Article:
Interior design course prepares Portage students for popular, stable job market
Interior design curriculum at Portage High School will prepare students for a flourishing field, educators say.
It begins next school year for sophomores through seniors after the school board approved the half-credit elective Monday. The art department is leading interior design, which had not been offered at the school for at least eight years, said principal Robin Kvalo.
“There’s such hype right now in Pinterest and repurposing spaces — in how to take something old and make it new,” she said of the course that’s expected to supplement the school’s building trades program.
Among their other undertakings, interior design students would plan the spaces inside the homes Portage students build on School Road in Portage. Agriculture department students already perform landscaping for building trades projects.
“It should be a beautiful blending of three departments to present the nicest home possible,” Kvalo said.
Art teacher Amy Ziehen is leading the course, which she said incorporates many of the visual arts standards established by the Department of Public Instruction, including creativity and innovation, critical thinking, problem solving, decision making, research and communication and collaboration.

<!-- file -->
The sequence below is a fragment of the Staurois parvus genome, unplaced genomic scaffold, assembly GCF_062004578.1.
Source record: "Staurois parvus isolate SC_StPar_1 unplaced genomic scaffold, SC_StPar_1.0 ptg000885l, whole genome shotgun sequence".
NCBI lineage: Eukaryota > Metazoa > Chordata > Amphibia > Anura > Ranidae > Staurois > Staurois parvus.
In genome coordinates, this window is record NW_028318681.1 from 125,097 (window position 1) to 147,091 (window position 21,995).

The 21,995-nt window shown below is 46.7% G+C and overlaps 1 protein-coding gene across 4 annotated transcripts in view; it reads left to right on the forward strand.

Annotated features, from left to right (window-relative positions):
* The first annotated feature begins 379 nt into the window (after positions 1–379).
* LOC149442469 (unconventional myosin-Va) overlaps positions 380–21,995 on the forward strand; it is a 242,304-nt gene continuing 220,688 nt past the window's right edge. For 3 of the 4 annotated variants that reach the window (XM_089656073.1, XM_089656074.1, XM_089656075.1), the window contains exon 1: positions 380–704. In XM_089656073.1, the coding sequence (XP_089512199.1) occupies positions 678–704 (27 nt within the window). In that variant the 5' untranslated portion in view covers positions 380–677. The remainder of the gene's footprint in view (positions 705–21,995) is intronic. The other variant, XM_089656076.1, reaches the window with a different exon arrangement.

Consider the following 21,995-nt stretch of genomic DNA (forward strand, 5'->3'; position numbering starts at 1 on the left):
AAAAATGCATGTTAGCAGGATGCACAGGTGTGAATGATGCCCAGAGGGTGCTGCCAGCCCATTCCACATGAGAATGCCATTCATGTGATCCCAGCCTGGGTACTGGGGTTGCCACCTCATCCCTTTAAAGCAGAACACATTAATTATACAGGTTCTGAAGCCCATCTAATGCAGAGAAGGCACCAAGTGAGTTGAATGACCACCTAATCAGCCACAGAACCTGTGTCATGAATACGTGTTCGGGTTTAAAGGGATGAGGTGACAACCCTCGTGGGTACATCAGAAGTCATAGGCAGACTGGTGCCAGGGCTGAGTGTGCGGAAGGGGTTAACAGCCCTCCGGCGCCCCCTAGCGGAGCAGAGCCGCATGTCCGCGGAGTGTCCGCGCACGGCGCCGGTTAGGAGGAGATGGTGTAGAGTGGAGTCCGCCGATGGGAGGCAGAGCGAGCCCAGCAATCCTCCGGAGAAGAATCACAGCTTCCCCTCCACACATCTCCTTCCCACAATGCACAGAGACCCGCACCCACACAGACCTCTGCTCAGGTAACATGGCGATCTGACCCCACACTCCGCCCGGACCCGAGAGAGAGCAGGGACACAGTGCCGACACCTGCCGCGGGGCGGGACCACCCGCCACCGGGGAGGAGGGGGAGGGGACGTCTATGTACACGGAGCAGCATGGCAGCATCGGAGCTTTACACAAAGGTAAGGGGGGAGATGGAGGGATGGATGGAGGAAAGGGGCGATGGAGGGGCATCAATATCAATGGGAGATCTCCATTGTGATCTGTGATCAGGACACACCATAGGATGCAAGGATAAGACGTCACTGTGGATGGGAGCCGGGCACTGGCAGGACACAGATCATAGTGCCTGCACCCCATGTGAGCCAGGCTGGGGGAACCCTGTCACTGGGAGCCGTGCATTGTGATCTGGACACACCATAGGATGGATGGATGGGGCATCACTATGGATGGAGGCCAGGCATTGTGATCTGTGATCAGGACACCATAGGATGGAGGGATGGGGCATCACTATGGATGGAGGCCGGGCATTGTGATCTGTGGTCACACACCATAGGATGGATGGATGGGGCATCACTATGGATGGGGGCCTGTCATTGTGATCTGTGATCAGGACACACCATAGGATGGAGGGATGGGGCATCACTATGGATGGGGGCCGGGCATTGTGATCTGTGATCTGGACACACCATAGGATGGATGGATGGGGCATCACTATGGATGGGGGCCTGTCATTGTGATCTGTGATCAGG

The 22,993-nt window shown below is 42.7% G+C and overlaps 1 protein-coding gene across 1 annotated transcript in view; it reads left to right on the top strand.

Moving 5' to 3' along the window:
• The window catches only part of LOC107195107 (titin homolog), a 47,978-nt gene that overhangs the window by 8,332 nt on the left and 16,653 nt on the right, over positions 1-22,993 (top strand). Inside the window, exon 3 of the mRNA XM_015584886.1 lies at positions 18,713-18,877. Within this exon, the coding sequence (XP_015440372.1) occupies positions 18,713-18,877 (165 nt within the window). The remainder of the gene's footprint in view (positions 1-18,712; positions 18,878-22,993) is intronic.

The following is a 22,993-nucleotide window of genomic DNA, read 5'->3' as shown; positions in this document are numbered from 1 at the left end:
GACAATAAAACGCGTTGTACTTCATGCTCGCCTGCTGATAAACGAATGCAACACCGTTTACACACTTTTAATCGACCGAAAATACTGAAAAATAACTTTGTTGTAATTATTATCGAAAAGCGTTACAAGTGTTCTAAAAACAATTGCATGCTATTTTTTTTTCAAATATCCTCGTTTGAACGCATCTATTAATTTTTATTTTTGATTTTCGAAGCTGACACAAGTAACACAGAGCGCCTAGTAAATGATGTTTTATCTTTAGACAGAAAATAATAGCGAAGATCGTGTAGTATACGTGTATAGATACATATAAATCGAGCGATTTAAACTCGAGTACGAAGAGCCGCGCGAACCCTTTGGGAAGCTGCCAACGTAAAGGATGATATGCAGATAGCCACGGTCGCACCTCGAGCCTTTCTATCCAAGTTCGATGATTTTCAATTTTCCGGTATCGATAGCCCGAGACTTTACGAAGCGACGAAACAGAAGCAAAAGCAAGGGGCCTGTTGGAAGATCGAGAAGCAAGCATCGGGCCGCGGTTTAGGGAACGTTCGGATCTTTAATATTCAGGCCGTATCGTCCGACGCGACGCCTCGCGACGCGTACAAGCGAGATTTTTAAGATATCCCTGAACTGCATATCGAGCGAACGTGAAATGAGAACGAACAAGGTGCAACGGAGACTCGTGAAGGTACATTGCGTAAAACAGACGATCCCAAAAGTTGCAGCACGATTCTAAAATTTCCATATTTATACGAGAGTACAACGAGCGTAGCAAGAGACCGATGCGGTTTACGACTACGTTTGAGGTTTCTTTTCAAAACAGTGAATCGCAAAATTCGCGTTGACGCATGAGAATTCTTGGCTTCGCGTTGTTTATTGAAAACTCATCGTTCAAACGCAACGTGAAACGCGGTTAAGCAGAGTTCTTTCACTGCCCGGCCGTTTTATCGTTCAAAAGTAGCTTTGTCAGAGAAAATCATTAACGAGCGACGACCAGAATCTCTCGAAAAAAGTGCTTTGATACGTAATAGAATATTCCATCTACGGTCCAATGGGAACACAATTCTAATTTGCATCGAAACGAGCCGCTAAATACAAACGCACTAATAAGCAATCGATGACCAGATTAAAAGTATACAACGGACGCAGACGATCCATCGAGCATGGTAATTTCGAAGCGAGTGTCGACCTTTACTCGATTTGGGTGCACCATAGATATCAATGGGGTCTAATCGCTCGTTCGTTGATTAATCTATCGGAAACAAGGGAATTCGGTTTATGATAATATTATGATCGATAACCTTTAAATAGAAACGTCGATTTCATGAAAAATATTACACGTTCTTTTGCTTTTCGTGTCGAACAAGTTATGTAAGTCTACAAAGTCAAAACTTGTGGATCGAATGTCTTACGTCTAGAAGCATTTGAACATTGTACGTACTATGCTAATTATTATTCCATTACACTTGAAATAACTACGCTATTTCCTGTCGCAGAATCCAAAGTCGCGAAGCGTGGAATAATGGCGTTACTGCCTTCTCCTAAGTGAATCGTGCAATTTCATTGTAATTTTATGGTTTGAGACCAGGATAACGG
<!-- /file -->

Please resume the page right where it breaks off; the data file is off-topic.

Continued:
An interior design booth at the school’s most recent career fair was popular among students, Ziehen said. About 20 of them have expressed an interest in taking interior design next year, said the high school’s other art teacher, Lorisa Harvey.
“I think everybody likes their personal space to be special, and even if they’re not the most visual person, they have particular interests and they should know how to put some colors together or how to give a space more energy, more calm,” Harvey said. “They’ll go to their dorm rooms and apartments and they’ll have that knowledge of how to make their space more special.”
Careers in interior design range from residential and commercial designers, to visual merchandisers, store planners, graphic designers and project managers, among many others.
“Interior design is currently one of the best fields for creative individuals in terms of job stability and salary potential as residential and commercial clients look to improve their physical spaces,” Ziehen said. She noted the Bureau of Labor and Statistics calculates the field’s median salary at $51,500. There are 11 colleges in Wisconsin that offer interior design programs, including the University of Wisconsin-Madison, UW-Stevens Point and Madison College.
“I want to teach kids about making their living environments a comfortable place to be,” said Ziehen, who has taught art at the high school for seven years and taught art at Bartels Middle School for 23 years.
Rules of thumb for interior design include the concept of displaying items in odd numbers, Ziehen said — how a series of three items is more aesthetically pleasing than two or four. The course, which is still under development, also is expected to teach students how to be more resourceful, involving possible lesson plans like buying an item for $5 or less, refurbishing it and incorporating it into a space.
“How do you learn the value of things? With paintings, how do you know it’s authentic?” Ziehen said of the possibilities for the course, which relates to her own interest in antiques.
An avid collector, Ziehen has sold antiques for about 10 years at various malls and flea markets throughout the state.
“For me, I love the hunt,” she said. “I love going to thrift sales and shopping online — refurbishing items and cleaning them.”